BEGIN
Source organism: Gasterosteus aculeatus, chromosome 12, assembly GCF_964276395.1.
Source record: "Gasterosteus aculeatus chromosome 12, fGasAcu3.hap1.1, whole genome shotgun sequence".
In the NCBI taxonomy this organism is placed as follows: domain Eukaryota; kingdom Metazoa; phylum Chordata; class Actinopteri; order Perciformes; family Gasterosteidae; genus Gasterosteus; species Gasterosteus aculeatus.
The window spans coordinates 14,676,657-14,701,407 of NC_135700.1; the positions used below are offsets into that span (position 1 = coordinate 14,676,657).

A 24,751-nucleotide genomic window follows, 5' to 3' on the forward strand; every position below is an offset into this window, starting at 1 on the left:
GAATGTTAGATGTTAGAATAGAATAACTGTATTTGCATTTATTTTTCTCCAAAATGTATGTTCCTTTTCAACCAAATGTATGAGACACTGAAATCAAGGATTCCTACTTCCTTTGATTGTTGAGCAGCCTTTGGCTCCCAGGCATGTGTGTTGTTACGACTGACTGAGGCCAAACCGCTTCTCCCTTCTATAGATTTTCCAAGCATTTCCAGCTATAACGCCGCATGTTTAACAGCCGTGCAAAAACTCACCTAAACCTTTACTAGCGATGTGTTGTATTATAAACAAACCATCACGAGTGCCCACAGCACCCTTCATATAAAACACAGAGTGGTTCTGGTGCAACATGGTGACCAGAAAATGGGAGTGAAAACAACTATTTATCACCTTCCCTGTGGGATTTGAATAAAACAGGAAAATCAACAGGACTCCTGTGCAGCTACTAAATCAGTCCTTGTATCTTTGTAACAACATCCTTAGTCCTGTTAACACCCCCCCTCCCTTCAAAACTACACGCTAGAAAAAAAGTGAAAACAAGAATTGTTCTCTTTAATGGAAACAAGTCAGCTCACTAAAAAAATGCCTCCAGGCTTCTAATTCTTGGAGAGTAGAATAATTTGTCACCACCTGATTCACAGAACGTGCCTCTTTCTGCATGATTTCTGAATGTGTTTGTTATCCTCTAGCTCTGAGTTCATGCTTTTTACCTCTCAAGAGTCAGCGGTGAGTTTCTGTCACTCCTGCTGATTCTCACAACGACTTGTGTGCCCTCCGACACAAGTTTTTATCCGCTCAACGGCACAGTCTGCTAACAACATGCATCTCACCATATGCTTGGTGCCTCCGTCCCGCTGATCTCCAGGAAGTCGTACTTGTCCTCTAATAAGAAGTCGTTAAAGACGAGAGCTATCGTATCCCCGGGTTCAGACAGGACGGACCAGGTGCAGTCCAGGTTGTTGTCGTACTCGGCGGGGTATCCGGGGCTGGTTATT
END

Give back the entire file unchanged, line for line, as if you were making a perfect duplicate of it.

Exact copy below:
Source organism: Gasterosteus aculeatus, chromosome 12, assembly GCF_964276395.1.
Source record: "Gasterosteus aculeatus chromosome 12, fGasAcu3.hap1.1, whole genome shotgun sequence".
In the NCBI taxonomy this organism is placed as follows: domain Eukaryota; kingdom Metazoa; phylum Chordata; class Actinopteri; order Perciformes; family Gasterosteidae; genus Gasterosteus; species Gasterosteus aculeatus.
The window spans coordinates 14,676,657-14,701,407 of NC_135700.1; the positions used below are offsets into that span (position 1 = coordinate 14,676,657).

A 24,751-nucleotide genomic window follows, 5' to 3' on the forward strand; every position below is an offset into this window, starting at 1 on the left:
GAATGTTAGATGTTAGAATAGAATAACTGTATTTGCATTTATTTTTCTCCAAAATGTATGTTCCTTTTCAACCAAATGTATGAGACACTGAAATCAAGGATTCCTACTTCCTTTGATTGTTGAGCAGCCTTTGGCTCCCAGGCATGTGTGTTGTTACGACTGACTGAGGCCAAACCGCTTCTCCCTTCTATAGATTTTCCAAGCATTTCCAGCTATAACGCCGCATGTTTAACAGCCGTGCAAAAACTCACCTAAACCTTTACTAGCGATGTGTTGTATTATAAACAAACCATCACGAGTGCCCACAGCACCCTTCATATAAAACACAGAGTGGTTCTGGTGCAACATGGTGACCAGAAAATGGGAGTGAAAACAACTATTTATCACCTTCCCTGTGGGATTTGAATAAAACAGGAAAATCAACAGGACTCCTGTGCAGCTACTAAATCAGTCCTTGTATCTTTGTAACAACATCCTTAGTCCTGTTAACACCCCCCCTCCCTTCAAAACTACACGCTAGAAAAAAAGTGAAAACAAGAATTGTTCTCTTTAATGGAAACAAGTCAGCTCACTAAAAAAATGCCTCCAGGCTTCTAATTCTTGGAGAGTAGAATAATTTGTCACCACCTGATTCACAGAACGTGCCTCTTTCTGCATGATTTCTGAATGTGTTTGTTATCCTCTAGCTCTGAGTTCATGCTTTTTACCTCTCAAGAGTCAGCGGTGAGTTTCTGTCACTCCTGCTGATTCTCACAACGACTTGTGTGCCCTCCGACACAAGTTTTTATCCGCTCAACGGCACAGTCTGCTAACAACATGCATCTCACCATATGCTTGGTGCCTCCGTCCCGCTGATCTCCAGGAAGTCGTACTTGTCCTCTAATAAGAAGTCGTTAAAGACGAGAGCTATCGTATCCCCGGGTTCAGACAGGACGGACCAGGTGCAGTCCAGGTTGTTGTCGTACTCGGCGGGGTATCCGGGGCTGGTTATT